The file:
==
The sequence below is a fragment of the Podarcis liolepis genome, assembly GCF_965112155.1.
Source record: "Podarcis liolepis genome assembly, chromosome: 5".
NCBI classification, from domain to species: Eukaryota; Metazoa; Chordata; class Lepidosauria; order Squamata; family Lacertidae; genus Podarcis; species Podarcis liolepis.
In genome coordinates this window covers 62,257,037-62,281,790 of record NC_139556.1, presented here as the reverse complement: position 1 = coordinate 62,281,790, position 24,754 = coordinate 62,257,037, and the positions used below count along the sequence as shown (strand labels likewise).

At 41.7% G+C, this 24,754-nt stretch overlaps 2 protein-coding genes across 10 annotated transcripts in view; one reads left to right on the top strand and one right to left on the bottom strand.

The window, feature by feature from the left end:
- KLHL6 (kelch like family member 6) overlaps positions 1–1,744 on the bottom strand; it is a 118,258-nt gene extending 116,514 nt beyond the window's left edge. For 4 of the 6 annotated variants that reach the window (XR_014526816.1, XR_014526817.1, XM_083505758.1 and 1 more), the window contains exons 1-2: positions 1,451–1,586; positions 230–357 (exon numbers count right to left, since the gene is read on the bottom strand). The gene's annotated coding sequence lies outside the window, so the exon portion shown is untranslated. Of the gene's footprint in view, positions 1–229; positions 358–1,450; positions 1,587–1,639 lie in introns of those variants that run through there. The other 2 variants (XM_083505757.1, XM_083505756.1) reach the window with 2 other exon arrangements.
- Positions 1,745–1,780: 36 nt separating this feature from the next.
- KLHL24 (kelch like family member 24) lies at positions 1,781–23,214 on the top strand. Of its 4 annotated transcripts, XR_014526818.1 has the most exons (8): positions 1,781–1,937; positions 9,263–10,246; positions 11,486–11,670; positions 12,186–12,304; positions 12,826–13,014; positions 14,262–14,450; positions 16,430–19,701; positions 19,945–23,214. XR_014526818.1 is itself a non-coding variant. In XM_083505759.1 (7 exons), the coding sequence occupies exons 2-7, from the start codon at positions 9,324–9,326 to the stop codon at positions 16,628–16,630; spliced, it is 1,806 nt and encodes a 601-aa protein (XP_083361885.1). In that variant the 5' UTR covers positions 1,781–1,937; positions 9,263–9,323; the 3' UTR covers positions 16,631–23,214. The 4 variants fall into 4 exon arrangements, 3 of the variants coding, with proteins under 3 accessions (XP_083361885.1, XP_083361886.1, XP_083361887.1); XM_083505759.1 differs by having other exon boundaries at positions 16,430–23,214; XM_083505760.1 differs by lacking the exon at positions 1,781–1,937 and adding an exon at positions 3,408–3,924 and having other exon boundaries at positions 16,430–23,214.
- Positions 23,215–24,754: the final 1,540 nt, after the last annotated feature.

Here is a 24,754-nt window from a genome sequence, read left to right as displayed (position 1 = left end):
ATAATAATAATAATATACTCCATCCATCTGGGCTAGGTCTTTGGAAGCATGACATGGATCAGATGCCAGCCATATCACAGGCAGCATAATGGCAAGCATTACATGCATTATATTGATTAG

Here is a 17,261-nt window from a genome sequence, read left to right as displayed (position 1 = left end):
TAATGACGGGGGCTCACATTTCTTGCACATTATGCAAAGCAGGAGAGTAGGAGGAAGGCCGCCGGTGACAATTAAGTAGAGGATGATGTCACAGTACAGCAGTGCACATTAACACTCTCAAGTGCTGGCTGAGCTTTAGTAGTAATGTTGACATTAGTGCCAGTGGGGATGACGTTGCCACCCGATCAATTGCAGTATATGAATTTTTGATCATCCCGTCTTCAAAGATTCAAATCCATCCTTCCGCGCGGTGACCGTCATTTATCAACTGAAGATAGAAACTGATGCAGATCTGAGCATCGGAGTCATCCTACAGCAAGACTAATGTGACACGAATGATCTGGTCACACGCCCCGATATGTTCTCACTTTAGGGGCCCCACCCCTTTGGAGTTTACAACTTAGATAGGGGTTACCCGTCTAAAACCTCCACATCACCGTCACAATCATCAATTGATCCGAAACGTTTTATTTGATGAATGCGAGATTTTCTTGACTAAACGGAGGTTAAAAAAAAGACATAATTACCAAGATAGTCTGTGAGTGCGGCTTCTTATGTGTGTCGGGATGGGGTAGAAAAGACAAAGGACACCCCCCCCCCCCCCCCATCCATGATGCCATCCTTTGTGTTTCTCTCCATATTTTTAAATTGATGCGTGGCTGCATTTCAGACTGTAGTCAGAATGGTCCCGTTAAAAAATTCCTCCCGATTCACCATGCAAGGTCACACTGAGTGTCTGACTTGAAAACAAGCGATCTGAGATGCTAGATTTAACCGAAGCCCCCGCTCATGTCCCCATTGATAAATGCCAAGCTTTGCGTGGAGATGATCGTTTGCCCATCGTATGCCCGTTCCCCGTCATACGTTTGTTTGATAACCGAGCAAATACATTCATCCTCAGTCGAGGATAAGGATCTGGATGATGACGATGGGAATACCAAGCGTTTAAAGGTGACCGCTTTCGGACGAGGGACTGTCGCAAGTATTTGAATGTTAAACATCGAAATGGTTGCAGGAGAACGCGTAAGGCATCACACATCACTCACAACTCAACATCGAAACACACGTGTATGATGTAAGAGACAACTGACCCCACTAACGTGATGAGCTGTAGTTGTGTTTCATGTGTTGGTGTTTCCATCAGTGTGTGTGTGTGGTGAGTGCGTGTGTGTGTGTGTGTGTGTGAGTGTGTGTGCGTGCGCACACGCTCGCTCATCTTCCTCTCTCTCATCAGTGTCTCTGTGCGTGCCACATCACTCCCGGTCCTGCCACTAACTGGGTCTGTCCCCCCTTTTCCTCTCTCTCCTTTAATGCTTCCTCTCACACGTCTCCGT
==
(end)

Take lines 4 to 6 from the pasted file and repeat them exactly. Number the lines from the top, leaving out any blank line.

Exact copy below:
In genome coordinates this window covers 62,257,037-62,281,790 of record NC_139556.1, presented here as the reverse complement: position 1 = coordinate 62,281,790, position 24,754 = coordinate 62,257,037, and the positions used below count along the sequence as shown (strand labels likewise).

At 41.7% G+C, this 24,754-nt stretch overlaps 2 protein-coding genes across 10 annotated transcripts in view; one reads left to right on the top strand and one right to left on the bottom strand.

The window, feature by feature from the left end: